Besides playing in the Summer Mixed League, the Team is also gearing up for a match against the Hong Kong Football Club at their ground in Happy Valley in September this year. “Our goal is to raise HK$200,000 for the Hong Kong Committee on Children’s Rights. We lawyers have a special duty to protect children and promote awareness of their rights. We hope that the match will be an opportunity for our community to come together, promote awareness and raise funds to make a difference. We will also be playing against the Correctional Services Department in December,” shares Marwah. The members are confident that the team will continue to grow, and they hope to make the summer league and charity matches a regular fixture of the legal community. New joiners are welcomed, and the team even offers training for beginners. “Come along and watch a game. The hockey community in Hong Kong is very open and friendly. There are many clubs open to all levels in Hong Kong. Just give it a try! Perhaps, have a chat with a coach before you buy your equipment,” shares Marwah. Singh advises to “make sure you actually enjoy running,” as it is a large part of the sport. And, as Suen puts it – “[The sport] is easier than it seems!”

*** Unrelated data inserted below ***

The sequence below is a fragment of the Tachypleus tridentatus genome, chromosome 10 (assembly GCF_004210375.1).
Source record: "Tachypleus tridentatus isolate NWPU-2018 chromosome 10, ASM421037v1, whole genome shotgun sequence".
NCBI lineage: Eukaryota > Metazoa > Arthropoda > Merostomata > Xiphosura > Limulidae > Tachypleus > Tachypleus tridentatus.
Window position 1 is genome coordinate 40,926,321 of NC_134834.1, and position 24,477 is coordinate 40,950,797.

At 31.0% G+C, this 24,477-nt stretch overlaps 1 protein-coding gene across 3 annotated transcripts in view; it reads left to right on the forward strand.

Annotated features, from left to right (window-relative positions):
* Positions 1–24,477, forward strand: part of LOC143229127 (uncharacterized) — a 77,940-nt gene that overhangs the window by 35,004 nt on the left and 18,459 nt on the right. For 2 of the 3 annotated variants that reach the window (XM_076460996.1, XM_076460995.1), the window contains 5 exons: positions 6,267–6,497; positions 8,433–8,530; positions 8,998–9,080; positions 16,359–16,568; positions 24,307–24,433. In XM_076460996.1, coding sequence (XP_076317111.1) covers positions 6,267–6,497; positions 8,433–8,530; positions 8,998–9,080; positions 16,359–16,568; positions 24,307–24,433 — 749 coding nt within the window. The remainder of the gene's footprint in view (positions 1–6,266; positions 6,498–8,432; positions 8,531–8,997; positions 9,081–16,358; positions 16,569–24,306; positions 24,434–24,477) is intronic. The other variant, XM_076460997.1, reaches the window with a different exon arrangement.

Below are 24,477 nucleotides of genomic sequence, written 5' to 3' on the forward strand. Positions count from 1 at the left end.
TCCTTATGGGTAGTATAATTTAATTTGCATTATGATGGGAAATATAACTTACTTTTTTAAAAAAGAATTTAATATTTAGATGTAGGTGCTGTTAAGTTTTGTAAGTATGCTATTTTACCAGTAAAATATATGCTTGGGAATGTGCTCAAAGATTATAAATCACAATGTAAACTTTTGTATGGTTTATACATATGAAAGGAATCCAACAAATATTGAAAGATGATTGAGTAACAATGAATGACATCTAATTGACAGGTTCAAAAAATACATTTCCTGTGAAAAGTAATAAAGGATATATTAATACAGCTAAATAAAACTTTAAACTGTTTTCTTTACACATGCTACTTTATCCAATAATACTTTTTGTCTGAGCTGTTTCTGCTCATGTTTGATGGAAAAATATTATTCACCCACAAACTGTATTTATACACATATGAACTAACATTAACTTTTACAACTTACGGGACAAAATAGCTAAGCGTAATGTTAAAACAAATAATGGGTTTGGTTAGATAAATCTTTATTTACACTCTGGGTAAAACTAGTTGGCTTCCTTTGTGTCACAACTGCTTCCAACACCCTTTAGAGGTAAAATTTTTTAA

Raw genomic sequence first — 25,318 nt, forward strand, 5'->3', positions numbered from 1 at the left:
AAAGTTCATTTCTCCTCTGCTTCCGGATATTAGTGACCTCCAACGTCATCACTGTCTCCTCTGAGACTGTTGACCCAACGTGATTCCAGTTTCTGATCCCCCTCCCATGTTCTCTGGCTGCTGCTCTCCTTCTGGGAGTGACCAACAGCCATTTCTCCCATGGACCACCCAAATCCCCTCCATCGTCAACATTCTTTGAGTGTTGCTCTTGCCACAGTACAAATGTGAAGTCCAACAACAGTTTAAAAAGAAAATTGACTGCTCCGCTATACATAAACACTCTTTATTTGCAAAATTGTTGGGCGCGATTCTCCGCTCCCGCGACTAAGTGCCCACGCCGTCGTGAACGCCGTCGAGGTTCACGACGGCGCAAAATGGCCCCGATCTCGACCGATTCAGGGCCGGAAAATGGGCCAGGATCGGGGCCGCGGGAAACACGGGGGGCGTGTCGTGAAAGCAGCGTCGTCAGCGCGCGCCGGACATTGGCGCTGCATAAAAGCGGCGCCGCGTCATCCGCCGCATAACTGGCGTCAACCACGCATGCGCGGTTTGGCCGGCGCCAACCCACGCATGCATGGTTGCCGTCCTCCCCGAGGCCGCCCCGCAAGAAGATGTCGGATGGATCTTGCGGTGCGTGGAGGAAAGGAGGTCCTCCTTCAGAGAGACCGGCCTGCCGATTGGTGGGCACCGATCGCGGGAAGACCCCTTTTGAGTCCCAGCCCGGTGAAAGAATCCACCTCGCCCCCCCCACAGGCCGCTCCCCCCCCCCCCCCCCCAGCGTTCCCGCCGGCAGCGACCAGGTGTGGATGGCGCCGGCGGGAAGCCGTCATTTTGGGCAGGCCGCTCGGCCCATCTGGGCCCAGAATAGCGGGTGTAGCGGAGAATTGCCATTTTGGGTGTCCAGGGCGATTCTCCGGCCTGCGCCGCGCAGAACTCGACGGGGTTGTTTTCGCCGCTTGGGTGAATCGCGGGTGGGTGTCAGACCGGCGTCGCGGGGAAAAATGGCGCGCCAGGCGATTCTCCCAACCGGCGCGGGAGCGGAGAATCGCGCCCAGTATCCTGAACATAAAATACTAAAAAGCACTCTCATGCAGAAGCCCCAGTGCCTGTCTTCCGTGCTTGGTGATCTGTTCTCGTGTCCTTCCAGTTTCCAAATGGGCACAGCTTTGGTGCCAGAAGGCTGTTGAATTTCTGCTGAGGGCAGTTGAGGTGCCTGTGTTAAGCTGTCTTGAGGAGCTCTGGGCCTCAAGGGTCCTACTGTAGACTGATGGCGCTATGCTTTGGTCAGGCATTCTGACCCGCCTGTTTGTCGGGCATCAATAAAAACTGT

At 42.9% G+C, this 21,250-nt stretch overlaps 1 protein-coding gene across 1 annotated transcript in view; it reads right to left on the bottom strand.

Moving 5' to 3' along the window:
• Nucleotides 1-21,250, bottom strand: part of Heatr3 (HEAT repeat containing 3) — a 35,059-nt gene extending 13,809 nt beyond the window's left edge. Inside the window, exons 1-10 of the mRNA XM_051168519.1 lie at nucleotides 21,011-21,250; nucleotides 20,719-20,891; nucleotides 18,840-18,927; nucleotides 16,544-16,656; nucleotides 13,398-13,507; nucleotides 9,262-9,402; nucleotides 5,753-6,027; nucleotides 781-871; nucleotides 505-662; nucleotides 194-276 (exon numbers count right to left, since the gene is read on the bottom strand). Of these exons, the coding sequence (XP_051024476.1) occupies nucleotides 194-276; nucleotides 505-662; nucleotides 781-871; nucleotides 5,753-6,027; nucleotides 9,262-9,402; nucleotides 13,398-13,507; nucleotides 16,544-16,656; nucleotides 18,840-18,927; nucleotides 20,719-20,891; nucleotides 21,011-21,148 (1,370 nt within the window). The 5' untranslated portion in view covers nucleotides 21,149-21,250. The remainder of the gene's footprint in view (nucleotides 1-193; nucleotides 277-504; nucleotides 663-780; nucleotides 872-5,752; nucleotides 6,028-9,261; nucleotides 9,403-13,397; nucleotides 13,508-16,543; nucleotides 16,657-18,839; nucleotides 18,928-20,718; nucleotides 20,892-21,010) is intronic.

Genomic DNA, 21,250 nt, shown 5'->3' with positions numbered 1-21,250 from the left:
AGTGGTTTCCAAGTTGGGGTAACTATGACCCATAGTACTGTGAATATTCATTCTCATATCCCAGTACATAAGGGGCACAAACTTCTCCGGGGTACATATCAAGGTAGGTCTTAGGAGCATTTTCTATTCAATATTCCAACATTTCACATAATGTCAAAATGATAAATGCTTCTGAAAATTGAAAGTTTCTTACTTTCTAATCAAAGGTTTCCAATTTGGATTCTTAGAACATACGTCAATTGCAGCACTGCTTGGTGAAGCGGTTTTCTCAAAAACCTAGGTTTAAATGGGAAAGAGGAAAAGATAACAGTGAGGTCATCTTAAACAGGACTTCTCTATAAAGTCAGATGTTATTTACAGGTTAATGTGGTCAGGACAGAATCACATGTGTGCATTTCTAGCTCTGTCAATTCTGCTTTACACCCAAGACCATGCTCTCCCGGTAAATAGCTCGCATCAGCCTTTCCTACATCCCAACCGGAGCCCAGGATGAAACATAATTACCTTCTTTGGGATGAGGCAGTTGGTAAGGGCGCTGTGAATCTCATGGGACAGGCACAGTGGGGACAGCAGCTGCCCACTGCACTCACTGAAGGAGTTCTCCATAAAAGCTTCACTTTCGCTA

The article was originally published on Hong Kong Lawyer